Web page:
Post Holdings makes cereal and much more. The maker of Grape-Nuts, Toasties, Honey Bunches of Oats, Raisin Bran, Shredded Wheat, Bran Flakes, Pebbles, and Alpha-Bits is the third-best-selling breakfast cereal brand in the US (after Kellogg and General Mills). After private-label-cereal-giant Ralcorp Holdings spun the company off back in 2012, Post Holdings moved beyond the breakfast table by adding snacks, active nutrition products, and pasta through acquisitions. The company has its warehouses, manufacturing facilities, and distribution facilities located through the US and Canada.
Post operated four business segments in fiscal 2015 (ended September), including: Post Foods, Michael Foods, Active Nutrition, and Private Brands.
The company's Post Foods business, which generated 27% of overall revenue in 2015, makes ready-to-eat cereal products. Its growing Michael Foods segment contributed 50% of revenue, and includes the business of MFI Holding Corporation (acquired in mid-2014). The segment makes and/or distributes its products from three divisions: egg products, refrigerated potato products, and cheese and other dairy case products. It also markets a wide variety of refrigerated grocery products such as bagels, butter, cheese, ethnic foods, and muffins.
Active Nutrition segment (12%) markets protein bars, shakes, and powders under the Dymatize and Supreme Protein brands and nutritional joint health supplements under the Joint Juice brand. Private Brands (11%), includes the businesses of Golden Boy Foods Ltd. and American Blanching Company, which produce private-label peanut and other nut butters, as well as dried fruits and snacking nuts.
More than 90% of the company's products are sold to customers in the US. Post Consumer Brands has eight owned manufacturing facilities, while Michael Foods owns six egg products production facilities.
Sales and Marketing
Post Holdings deploys a variety of consumer-targeted marketing campaigns across television, digital and print advertisement, coupon offers, co-op advertising with certain retail customers, and co-marketing arrangements with complementary consumer product companies. It also utilizes traditional billboard, print, digital, and social media advertising, as well as grass-roots advertising using sampling events and business drops.
Retail giant Wal-Mart Stores is the company's largest customer, accounting for 10% of sales in fiscal 2015 (ended September). Michael Foods serves foodservice distributors, restaurant chains, and major retail grocery chains, with its largest customers being Sysco and US Foods, which accounted for 14% and 12% of sales, respectively. Private Brands products are sold in natural and specialty grocery stores, such as Whole Foods and Trader Joe's.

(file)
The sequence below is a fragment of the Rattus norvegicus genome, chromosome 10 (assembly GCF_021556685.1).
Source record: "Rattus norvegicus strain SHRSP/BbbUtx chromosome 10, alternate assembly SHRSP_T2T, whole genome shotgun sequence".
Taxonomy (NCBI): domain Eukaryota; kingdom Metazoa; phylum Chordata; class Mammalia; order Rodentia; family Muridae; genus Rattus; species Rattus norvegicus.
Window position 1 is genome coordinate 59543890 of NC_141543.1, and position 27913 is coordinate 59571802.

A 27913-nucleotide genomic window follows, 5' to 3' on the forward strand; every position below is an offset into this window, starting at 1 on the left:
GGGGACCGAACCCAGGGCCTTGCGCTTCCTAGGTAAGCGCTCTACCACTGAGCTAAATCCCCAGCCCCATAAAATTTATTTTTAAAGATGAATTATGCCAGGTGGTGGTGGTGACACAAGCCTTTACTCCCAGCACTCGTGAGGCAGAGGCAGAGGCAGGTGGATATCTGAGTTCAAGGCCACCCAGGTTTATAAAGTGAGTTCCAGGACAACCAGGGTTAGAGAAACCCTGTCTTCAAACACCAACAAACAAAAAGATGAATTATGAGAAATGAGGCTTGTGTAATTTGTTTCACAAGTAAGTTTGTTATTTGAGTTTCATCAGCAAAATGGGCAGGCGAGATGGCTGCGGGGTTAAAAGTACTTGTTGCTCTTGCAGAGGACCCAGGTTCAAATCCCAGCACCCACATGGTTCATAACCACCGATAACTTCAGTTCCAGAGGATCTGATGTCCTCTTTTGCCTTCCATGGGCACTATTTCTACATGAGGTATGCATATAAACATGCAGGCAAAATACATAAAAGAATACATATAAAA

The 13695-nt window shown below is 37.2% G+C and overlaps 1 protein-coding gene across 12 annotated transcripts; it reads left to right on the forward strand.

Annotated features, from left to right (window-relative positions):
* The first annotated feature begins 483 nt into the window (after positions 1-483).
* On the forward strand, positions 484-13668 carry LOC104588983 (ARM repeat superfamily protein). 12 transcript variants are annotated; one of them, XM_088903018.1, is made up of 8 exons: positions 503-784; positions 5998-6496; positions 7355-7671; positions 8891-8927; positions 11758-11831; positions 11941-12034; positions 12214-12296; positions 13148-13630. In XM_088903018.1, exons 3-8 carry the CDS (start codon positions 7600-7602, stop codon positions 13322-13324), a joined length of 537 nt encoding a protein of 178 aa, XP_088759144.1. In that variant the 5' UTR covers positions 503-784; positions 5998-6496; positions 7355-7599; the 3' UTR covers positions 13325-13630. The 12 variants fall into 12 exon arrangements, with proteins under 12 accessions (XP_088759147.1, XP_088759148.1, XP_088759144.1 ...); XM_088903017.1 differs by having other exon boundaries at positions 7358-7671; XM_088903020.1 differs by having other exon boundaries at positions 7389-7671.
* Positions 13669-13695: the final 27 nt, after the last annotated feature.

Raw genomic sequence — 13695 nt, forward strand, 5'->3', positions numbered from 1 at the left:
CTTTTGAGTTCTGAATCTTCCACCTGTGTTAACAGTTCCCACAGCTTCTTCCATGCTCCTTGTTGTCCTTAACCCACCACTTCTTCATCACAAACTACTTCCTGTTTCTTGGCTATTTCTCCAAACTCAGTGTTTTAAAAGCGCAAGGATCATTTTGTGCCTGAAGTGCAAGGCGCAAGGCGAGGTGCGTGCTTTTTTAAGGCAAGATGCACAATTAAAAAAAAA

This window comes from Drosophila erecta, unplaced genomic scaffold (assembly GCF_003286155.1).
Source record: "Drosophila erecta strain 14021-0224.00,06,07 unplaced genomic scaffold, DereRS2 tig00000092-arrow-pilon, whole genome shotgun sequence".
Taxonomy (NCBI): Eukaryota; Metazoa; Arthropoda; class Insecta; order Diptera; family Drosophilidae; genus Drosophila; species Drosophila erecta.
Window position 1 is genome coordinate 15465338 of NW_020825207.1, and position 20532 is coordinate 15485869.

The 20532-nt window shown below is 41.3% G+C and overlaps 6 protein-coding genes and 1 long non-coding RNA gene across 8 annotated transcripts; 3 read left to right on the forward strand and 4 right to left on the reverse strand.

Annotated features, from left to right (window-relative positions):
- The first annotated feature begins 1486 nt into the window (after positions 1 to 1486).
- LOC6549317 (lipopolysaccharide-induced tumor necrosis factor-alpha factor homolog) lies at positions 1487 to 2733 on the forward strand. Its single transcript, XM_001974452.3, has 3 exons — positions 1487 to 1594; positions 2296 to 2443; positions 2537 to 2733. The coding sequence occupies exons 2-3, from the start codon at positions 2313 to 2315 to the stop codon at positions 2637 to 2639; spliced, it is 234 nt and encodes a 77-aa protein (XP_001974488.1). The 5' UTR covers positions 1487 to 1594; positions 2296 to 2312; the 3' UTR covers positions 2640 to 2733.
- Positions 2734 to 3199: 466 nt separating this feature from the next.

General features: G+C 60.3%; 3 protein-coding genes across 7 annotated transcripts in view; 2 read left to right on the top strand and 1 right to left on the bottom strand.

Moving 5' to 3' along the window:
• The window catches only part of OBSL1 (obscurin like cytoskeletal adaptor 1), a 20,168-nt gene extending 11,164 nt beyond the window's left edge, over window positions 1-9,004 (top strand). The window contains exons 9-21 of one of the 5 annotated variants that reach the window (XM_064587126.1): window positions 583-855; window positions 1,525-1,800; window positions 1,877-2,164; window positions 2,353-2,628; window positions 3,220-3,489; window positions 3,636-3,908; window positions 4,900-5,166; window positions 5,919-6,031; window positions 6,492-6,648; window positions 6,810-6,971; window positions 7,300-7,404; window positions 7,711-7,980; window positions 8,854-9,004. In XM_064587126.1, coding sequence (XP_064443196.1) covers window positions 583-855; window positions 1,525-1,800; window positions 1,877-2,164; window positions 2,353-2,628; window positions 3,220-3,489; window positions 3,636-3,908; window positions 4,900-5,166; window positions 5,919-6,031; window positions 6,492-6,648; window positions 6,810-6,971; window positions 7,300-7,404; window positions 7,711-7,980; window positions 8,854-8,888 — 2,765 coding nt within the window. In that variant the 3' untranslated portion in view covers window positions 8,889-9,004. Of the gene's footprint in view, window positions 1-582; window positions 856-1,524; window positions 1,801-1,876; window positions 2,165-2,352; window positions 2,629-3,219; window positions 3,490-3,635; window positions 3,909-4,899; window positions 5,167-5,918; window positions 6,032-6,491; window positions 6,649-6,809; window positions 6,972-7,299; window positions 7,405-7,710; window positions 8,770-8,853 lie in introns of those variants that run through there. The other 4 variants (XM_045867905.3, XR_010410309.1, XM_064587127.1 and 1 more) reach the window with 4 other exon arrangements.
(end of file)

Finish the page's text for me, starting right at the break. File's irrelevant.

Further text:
The Post Foods business sells its products through an internal sales staff and broker organizations. The unit occasionally sells Post Food products to internet, food service, and military channels and may utilize certain broker and distribution services to sell outside of the US. Post Foods mainly sells to grocery, mass merchandise, supercenters, drug store, and club store customers.
Overall, to keep its brands on consumers' shopping lists, Post Holdings spent $137.3 million on marketing and advertising in fiscal 2015 (ended September), compared with $121.8 million and $118.4 million in fiscal 2014 and 2013, respectively.
As it diversifies its products with key acquisitions, Post recognized extraordinary growth in 2015. Revenues almost doubled from $2.4 billion in 2014 to peak at a record-shattering $4.7 billion in 2015. This historic revenue growth for was driven by Post's recent acquisitions of Michael Foods and several nutrition companies. Cash from operations also skyrocketed by 147% in 2015 as its cash earnings after accounting for acquisition assets grew for the year.
However, this growth strategy has also led to exorbitant acquisition-related expenses, which fueled the company's net losses of $343 million in 2014 and $115 million in 2015.
Post Holdings has continued to move beyond breakfast cereal into higher-growth categories, including snacks, sports nutrition, supplements and weight loss. The company's frequent acquisitions of other food companies in recent years, including its largest-ever $2.45 billion acquisition of Michael Foods, which gave it the Simply Potatoes, All Whites, and Crystal Farms brands -- helps emphasize this strategy of diversifying its menu to cater to shifts in consumer tastes toward increased consumption of protein and away-from-home snacks.
As part of its strategy to ultimately become a diversified consumer goods company, Post Holdings likes to acquire companies that expand its product offerings. In 2015, Post bolstered its breakfast line through its MOM Brands$1.15 billion acquisition, while in 2014 it stretched out of its comfort zone by entering the peanut butter and pasta food markets with its acquisitions of the American Blanching Company and the Dokota Growers Pasta Company, respectively. Expanding more into the nutrition business.
In addition to diversifying into higher-margin categories, Post plans to get back on the upswing primarily through focusing on sales to large customers, such as Wal-Mart. Increased marketing efforts via the Internet and social media can also be expected.
Mergers and Acquisitions
In 2017 Post agreed to acquire UK cereal maker Weetabix in a $1.76 billion deal. The acquisition, which will include the Weetabix, Alpen, Barbara's Puffins, and other cereal brands, will expand Post's international market presence and bolster Weetabix's brand presence in the US.
Prior to the spinoff, Post represented Ralcorp's branded cereal segment, which was in decline. (Ralcorp acquired Post from Kraft Foods in 2008 for about $2.7 billion, but its success with the brand was sporadic.) In the end, Ralcorp decided to launch Post on its own to focus on its own burgeoning private-label food business.